GFDL - Geophysical Fluid Dynamics Laboratory

Mars General Circulation Model


The FMS code is the basis for a dynamical model of the Martian atmosphere that is being used to explore fundamental aspects of planetary atmospheric dynamics, to aid in the interpretation of data derived from spacecraft missions and to investigate the current and past Martian climate.  The atmosphere is strongly influenced by radiatively active aerosols (mineral dust and water ice clouds) which leads to significant feedbacks between dust lifting, aerosol transport and radiative forcing.

Members involved

John Wilson



This figure shows the distribution of surface albedo (shaded) and topography (contoured) as represented by the cubed-sphere geometry. The horizontal resolution is 0.5 x 0.5 degrees and is relatively uniform over the sphere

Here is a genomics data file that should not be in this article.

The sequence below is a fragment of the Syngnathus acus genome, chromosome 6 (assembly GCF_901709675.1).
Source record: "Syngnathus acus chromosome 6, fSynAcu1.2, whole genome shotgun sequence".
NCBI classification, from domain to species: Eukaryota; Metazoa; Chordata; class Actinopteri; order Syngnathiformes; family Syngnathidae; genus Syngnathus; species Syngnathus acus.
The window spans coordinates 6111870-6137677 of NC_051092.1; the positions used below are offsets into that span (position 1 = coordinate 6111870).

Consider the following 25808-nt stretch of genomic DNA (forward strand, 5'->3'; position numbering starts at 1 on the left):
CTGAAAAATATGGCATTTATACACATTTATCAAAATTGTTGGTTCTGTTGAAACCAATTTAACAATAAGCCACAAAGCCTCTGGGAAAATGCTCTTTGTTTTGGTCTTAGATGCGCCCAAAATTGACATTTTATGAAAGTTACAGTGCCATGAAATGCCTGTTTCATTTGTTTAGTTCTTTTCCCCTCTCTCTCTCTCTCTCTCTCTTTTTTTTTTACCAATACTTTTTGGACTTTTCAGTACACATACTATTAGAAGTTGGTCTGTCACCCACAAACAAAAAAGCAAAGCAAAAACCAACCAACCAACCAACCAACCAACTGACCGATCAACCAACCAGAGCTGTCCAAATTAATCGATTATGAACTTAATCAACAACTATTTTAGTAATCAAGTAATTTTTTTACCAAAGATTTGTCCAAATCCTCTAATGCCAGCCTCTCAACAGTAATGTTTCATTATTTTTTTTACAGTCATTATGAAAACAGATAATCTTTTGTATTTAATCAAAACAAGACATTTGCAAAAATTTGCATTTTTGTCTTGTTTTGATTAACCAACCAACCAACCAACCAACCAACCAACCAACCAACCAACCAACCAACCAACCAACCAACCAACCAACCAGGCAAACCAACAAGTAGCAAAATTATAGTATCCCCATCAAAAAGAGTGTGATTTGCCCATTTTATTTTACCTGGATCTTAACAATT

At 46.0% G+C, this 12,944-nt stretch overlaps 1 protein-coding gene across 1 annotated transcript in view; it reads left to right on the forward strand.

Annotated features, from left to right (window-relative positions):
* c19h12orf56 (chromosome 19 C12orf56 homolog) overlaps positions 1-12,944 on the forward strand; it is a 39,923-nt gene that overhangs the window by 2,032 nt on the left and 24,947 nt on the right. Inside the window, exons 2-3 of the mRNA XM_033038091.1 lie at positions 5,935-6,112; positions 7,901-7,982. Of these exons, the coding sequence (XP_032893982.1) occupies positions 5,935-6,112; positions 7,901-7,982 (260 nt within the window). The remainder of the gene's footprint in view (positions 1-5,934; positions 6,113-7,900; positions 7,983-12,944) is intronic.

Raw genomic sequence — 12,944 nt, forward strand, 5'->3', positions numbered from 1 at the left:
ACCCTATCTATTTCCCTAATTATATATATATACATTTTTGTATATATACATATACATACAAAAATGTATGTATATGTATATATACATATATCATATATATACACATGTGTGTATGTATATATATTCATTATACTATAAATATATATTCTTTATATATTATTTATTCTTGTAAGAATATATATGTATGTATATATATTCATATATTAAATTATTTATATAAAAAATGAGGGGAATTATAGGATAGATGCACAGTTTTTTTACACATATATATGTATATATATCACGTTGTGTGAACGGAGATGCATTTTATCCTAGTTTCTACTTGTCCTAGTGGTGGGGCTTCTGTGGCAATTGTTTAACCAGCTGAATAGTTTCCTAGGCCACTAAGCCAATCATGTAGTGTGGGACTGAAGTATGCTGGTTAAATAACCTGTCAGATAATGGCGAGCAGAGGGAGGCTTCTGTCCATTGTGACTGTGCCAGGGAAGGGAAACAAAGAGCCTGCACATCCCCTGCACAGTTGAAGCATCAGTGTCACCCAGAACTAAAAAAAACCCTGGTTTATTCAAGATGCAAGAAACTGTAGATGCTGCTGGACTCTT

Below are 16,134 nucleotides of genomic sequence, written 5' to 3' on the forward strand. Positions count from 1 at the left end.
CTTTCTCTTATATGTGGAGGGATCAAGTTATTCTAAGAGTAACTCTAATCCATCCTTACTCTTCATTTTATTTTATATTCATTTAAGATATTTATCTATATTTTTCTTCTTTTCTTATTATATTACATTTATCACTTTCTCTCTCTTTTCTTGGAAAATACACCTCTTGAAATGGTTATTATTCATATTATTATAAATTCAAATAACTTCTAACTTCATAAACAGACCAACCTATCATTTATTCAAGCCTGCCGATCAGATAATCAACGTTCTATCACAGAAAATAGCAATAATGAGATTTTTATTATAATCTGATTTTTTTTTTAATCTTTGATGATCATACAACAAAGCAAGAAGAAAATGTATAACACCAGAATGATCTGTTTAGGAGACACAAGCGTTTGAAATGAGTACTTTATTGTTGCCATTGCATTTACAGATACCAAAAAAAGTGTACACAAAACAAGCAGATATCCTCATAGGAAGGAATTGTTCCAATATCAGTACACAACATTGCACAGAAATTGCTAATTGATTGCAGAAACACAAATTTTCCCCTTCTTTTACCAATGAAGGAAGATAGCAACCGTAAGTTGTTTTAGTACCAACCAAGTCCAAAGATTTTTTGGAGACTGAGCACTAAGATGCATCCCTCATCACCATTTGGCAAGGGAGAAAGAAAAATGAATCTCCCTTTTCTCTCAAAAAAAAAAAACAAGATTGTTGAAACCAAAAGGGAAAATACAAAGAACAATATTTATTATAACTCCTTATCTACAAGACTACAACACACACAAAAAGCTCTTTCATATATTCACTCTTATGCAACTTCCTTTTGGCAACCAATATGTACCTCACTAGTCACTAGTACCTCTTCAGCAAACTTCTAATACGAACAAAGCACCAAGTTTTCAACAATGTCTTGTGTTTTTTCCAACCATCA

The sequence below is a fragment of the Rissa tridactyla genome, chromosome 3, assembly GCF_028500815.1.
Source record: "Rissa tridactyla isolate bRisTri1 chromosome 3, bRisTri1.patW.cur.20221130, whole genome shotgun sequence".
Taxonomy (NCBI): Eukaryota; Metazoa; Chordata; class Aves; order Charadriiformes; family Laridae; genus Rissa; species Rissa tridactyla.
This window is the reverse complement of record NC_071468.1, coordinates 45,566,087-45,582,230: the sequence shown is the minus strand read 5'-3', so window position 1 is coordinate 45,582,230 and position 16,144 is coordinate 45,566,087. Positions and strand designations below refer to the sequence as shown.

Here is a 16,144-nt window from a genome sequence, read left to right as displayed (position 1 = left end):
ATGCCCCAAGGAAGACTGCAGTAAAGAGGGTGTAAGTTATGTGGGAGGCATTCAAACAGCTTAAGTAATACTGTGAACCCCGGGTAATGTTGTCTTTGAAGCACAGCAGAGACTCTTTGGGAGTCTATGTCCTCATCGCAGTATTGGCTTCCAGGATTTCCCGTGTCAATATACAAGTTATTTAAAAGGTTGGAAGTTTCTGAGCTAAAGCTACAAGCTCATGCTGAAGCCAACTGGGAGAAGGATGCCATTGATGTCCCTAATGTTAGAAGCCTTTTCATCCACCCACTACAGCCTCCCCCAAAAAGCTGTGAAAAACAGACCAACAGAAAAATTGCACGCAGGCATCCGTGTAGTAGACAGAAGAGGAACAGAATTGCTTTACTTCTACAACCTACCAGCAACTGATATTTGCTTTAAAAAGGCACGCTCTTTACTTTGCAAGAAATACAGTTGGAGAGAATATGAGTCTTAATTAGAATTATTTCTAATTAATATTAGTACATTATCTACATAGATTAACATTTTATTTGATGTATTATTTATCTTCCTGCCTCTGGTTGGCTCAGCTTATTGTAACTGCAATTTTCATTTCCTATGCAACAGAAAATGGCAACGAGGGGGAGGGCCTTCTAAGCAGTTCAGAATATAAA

The above figure shows the near-surface winds (1 km above ground level) from a portion of the northern-most tile of the cube geometry shown above. The latitude circles are at 10 degree intervals and the wind vectors have been subsampled at 1 degree resolution for clarity. The topographic elevation above the mean areoid is indicated by color shading (km) and the elevated water ice cap at the north pole is clearly evident.


The polar caps play a particularly prominent role in the current Mars water cycle as the residual water ice cap is a major source region for atmospheric water and the edge of the retreating CO2 ice cap is a prime location for frequent dust lifting activity. The layered terrain in the polar regions reflect variations in dust and water ice deposition and thus provide important clues of Mars climate change.

 MGCM simulation (2×2.5 resolution) of a frontal system in the Chryse basin showing column dust opacity (shaded) and low-level (~1 km) winds. High values of surface stress are indicated by contour lines. The figure is centered on 330° E, 40° N.